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  #41  
Old 08-03-2007, 12:39 AM
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The tiaras that Queen Beatrice has have a strange fake or paste look to them. They are big and showy (and a little on the ugly side) but they don't look real. I can't put my finger on why that is.
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  #42  
Old 08-03-2007, 01:56 AM
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The tiaras that Queen Beatrice has have a strange fake or paste look to them. They are big and showy (and a little on the ugly side) but they don't look real. I can't put my finger on why that is.
The Dutch RF are the owners of the second largest jewellery collection, (the largest belongs to the British) Yes almost all the jewells are gaudy, but they just show how wealthy they were (and probably still are). It wouldn't harm to reset the stones in a more uptodate style.
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  #43  
Old 08-03-2007, 03:32 AM
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Originally Posted by royaltywatcher View Post
The tiaras that Queen Beatrice has have a strange fake or paste look to them. They are big and showy (and a little on the ugly side) but they don't look real. I can't put my finger on why that is.
The diamonds in the various montures worn by Orange-Nassau ladies often show quite big and pure diamonds, sapphires and rubies, the most expensive precious stones.

Especially the pearl-collection is amazing. Before the invention of cultured pearls, big natural pearls were as costly as diamonds. The many diamonds-and-pearls diademes still present in the House of Orange-Nassau tell something about the wealth and are also an expression of the revered and exalted position of their bearers.

During the ball for King Harald V's birthday in Oslo, Princess Máxima glitzed in her 10th or 11th successive diademe (Queen Anna Pavlovna's Pavolnik Diademe), Princess Mabel wore the sun-ray motif diademe with astonishing big and crystalclear diamonds set en tremblant to generate maximum sparkle, completed with an eyecatching diamonds-and-rubies collier and Princess Laurentien, just a wife of the third son of the Queen, glammed in Queen Emma's Floral Motif Diamond Diademe and had a fantastic old diamod-and-rubies bracelet crawling on her under arm like a snake.

That was a great entrance. Three Princesses of Orange-Nassau together entering the venue, in all splendour and showing their pride for the illustrious House they are lucky to be part of.

And that exactly is the purpose of these diademes. Impress. Show off. Mark your high position. The esthetic of jewels more or less come second. It is understandable that there is hesistation to break down heirlooms worn in 1798 or belonged to a great Orange Princess, just becouse our temporarily 2007 taste says something else.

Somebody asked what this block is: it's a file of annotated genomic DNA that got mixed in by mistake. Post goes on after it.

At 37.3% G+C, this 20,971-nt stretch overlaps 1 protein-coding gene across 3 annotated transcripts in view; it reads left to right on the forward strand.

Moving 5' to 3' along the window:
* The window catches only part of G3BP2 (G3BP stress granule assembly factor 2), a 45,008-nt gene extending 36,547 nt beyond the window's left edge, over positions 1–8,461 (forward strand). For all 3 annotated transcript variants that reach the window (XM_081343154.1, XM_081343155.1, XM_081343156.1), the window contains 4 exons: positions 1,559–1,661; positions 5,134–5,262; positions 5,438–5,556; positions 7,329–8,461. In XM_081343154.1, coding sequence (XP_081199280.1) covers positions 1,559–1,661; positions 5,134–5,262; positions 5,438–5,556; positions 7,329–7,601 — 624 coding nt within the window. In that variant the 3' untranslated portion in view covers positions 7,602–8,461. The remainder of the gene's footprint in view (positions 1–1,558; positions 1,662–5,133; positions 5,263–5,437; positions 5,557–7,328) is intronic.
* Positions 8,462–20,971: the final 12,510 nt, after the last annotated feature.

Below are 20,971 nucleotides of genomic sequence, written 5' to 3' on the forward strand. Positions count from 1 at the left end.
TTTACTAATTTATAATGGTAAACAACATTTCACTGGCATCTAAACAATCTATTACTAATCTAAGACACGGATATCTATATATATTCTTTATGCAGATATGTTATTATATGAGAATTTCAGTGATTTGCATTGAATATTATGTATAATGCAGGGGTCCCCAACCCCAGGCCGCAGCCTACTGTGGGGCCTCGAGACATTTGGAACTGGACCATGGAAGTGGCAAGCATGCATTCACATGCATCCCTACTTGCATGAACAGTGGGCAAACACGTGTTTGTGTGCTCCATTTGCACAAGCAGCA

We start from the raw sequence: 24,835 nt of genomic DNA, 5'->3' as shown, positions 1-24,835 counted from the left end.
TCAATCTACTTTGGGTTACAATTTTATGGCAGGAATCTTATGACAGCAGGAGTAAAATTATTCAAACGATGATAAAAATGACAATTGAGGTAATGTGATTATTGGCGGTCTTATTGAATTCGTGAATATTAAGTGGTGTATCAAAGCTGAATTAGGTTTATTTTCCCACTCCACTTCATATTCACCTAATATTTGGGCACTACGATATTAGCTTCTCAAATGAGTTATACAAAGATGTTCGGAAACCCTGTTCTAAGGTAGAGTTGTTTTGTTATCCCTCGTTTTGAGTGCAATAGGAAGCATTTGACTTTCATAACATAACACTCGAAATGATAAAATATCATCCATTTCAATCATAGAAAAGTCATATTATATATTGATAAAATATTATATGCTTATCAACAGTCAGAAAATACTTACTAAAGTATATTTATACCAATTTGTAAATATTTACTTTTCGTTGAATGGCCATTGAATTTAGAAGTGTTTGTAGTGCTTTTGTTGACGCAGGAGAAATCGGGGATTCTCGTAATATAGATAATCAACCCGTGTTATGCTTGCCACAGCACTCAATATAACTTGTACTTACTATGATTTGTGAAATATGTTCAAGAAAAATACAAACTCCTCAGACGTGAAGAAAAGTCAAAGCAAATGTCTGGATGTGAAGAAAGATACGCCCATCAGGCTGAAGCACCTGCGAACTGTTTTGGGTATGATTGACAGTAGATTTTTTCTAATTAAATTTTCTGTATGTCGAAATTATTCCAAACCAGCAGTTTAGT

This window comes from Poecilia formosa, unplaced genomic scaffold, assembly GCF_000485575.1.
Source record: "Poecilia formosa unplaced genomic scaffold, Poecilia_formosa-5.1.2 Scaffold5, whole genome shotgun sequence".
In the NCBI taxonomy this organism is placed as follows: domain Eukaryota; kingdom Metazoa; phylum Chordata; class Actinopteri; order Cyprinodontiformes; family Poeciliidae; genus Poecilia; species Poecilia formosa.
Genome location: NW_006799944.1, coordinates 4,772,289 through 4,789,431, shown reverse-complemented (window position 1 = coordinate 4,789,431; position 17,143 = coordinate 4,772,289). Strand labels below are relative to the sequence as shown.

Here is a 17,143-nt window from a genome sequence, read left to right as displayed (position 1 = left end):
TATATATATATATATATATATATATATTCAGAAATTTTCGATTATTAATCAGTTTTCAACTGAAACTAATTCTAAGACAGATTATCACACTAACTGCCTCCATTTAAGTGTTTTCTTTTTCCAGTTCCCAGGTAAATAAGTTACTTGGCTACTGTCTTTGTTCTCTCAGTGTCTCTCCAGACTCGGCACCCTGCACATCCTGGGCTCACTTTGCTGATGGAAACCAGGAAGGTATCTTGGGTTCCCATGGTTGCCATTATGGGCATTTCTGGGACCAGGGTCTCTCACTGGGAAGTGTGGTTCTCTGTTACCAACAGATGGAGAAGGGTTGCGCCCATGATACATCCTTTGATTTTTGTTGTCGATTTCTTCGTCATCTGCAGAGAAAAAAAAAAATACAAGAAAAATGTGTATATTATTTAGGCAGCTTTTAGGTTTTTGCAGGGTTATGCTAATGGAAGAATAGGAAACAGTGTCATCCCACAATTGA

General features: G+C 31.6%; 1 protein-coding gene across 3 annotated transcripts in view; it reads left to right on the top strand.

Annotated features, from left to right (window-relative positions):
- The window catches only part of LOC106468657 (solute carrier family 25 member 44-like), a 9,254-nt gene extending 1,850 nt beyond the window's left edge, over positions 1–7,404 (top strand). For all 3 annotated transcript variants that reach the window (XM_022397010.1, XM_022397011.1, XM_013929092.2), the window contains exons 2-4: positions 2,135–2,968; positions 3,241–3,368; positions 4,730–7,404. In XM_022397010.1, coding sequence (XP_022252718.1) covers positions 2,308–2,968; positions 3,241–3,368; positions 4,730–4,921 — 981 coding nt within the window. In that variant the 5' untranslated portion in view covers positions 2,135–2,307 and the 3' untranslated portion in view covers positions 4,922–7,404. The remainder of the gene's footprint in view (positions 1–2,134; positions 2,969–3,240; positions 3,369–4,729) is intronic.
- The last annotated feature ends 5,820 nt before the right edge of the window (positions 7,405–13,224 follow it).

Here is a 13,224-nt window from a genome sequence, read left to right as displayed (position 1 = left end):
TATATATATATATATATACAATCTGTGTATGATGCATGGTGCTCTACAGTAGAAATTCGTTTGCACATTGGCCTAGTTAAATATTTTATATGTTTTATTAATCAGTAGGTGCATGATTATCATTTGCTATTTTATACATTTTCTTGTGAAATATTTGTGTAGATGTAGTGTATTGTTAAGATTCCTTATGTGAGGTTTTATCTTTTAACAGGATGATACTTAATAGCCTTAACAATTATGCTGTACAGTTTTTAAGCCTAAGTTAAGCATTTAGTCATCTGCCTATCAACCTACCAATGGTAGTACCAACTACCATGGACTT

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  #44  
Old 08-06-2007, 12:16 AM
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You know, after going back again and looking at the pictures, maybe it's the Queen's hair that has the fake or paste look to it, and not the jewels! I never looked that closely at Queen Beatrice before, her hair is kind of wig-like.

I do find pearls to be kind of fake looking. Maybe because they are organic and I assumed (wrongly) that they generally don't survive for too many centuries, if I see them I think they are relatively new. It's interesting that these pearls are so old.

Also, one thing that strikes me about the Dutch jewelry collection (and it's just an impression, I'm no expert) is that the pieces all seem to have a cohesive look; like they were all acquired at the same time in one general style (large, spikey, lots of pearls, very large grey diamonds, etc.). And that look is different from the pieces that you see in other royal families, where there is a mix of Victorian, Edwardian, Deco, etc. Again, I'm no expert, and I have heard that the Dutch royal family is very rich, but if they have so much money, where are the newer pieces?
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  #45  
Old 08-06-2007, 12:21 AM
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Originally Posted by Henri M. View Post
During the ball for King Harald V's birthday in Oslo, Princess Máxima glitzed in her 10th or 11th successive diademe (Queen Anna Pavlovna's Pavolnik Diademe), Princess Mabel wore the sun-ray motif diademe with astonishing big and crystalclear diamonds set en tremblant to generate maximum sparkle, completed with an eyecatching diamonds-and-rubies collier and Princess Laurentien, just a wife of the third son of the Queen, glammed in Queen Emma's Floral Motif Diamond Diademe and had a fantastic old diamod-and-rubies bracelet crawling on her under arm like a snake.

That was a great entrance. Three Princesses of Orange-Nassau together entering the venue, in all splendour and showing their pride for the illustrious House they are lucky to be part of.

And that exactly is the purpose of these diademes. Impress. Show off. Mark your high position. The esthetic of jewels more or less come second. It is understandable that there is hesistation to break down heirlooms worn in 1798 or belonged to a great Orange Princess, just becouse our temporarily 2007 taste says something else.

It's kind of funny to think about one royal family showing off their jewels to the other royal families. But truly, they are not equally endowed. Strange that Princess Mathilde of Belgium has one skimpy tiara and the Dutch royal family next door is loaded down. It just doesn't seem fair!